Eczema and Dermatitis

Could SLS in Your Cream be Making Your Eczema Worse?

+ CV Skinlabs Team

Eczema is a notoriously difficult skin condition to deal with. Most people who suffer from it have some sort of cream that their doctor has prescribed or advised them to use, which may or may not provide some relief. As I have mentioned in other posts, however, even if your doctor recommends a product, it’s always best to read the ingredient list. To prove my point, a recent study found that using some emollient creams for eczema could make the condition worse‚ all because of one of my Ingredients to Avoid!

Eczema Cream Increased Skin Dehydration

A study published in the British Journal of Dermatology (2010) showed that aqueous cream BP-one of the most widely prescribed emollients for the treatment of eczema-actually reduces the thickness of healthy skin over a period of four weeks by more than 10 percent, increasing water loss by 20 percent. Professor Richard Guy, one of the study authors, said the cream was likely to aggravate those dry, itchy rashes that people with eczema get.

What did the researchers think caused this problem? They stated the most likely ingredient was sodium lauryl sulfate (SLS).

What is Sodium Lauryl Sulfate?

SLS is a chemical compound used as a foaming agent in personal care products like body washes and shampoos, as well as in detergents and industrial products. In skin care, it’s often used to create a creamy, rich texture. In toothpastes, it has been found to increase the risk of canker sores or mouth ulcers, and is known to irritate skin with prolonged exposure. In fact, SLS is used in lab tests to purposely irritate and damage the skin’s outer layer.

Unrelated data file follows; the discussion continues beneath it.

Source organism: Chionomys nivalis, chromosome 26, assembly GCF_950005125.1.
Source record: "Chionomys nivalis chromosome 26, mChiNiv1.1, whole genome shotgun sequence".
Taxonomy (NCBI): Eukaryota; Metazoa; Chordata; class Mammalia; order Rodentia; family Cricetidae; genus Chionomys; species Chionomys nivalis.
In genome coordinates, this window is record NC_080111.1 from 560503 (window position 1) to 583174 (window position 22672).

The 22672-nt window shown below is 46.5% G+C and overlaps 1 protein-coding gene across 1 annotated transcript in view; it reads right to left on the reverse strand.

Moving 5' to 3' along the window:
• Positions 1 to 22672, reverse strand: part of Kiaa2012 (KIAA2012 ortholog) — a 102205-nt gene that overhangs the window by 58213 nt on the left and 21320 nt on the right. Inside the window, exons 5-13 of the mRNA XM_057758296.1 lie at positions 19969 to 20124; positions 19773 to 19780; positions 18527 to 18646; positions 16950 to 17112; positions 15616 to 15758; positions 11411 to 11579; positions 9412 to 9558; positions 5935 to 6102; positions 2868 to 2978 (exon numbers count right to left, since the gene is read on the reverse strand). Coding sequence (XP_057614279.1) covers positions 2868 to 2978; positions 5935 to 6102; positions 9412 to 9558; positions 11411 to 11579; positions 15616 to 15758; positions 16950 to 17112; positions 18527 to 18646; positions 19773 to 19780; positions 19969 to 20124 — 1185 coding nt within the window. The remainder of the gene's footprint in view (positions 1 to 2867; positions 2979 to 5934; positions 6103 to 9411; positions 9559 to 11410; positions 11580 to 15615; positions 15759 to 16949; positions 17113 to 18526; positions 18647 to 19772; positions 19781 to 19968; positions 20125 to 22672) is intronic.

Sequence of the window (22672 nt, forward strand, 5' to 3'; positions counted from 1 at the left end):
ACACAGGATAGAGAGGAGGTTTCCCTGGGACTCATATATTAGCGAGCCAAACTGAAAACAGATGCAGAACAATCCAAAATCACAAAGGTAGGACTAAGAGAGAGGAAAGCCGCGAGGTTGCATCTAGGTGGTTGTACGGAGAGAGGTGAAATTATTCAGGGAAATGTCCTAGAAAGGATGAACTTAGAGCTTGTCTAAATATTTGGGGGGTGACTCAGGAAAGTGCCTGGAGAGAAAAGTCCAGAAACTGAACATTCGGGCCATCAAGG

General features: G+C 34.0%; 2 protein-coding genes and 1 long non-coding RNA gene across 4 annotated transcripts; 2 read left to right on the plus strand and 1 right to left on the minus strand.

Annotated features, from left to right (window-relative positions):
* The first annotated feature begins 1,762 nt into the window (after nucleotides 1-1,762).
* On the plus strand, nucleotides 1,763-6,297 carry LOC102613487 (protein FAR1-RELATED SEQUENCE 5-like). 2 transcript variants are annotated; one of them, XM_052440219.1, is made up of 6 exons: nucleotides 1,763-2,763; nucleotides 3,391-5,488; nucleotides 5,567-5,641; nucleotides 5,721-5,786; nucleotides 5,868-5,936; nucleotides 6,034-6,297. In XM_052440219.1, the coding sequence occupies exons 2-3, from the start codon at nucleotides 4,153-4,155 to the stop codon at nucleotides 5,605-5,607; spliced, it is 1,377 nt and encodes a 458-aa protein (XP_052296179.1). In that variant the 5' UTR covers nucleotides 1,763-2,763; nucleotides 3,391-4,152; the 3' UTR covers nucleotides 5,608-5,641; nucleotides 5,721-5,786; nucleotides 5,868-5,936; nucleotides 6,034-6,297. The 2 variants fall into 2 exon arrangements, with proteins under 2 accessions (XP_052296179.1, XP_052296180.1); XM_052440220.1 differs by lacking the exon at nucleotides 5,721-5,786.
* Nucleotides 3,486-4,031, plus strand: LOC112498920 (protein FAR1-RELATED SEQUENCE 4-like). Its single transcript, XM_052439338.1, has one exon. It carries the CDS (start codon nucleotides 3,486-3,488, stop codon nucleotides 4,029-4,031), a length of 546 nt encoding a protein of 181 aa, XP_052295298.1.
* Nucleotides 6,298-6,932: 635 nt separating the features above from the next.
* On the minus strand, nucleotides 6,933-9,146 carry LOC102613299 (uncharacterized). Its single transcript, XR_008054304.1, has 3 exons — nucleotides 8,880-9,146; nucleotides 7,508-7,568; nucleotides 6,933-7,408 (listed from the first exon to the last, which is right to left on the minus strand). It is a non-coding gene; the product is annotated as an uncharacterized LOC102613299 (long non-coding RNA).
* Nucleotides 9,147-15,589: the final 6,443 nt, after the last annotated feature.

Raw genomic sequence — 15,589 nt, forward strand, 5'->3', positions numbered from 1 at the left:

It’s no surprise then that researchers believe the SLS in the aqueous cream is what caused the thinning of the skin. Professor Guy offered this conclusion: “Our study has found that rubbing aqueous cream containing SLS into the skin thins this protective barrier, making the skin more susceptible to irritation by chemicals. So to use this cream on exzemous skin, which is already thin and vulnerable to irritation, is likely to make the condition even worse.”

What to Use Instead?

This study shows how important it is to maintain that protective outer layer in skin. That layer is what keeps skin healthy and moist, and when it’s stripped or damaged, skin becomes dry and cracked. Compromised skin is even more fragile, as some of that outer layer has already been damaged. Therefore it becomes critical to read the ingredient list and make sure you’re using products that won’t contribute to that damage.

Those suffering from eczema may be better off using ointments rather than creams, and choosing products that contain safer ingredients. Check with your dermatologist, read the label, and consider trying Purely Shea 100% Organic Shea Butter, and Earthbound Organic Chickweek and Calendula Cream, or other similar nurturing products.

Have you found a safe product to use on your eczema? Please share!

Source
Tsang M, Guy RH. Effect of Aqueous Cream BP on human stratum corneum in vivo. British Journal of Dermatology 2010; Article first published online: July 22.
Photo courtesy Casa de Damoc via Flickr.com.

 

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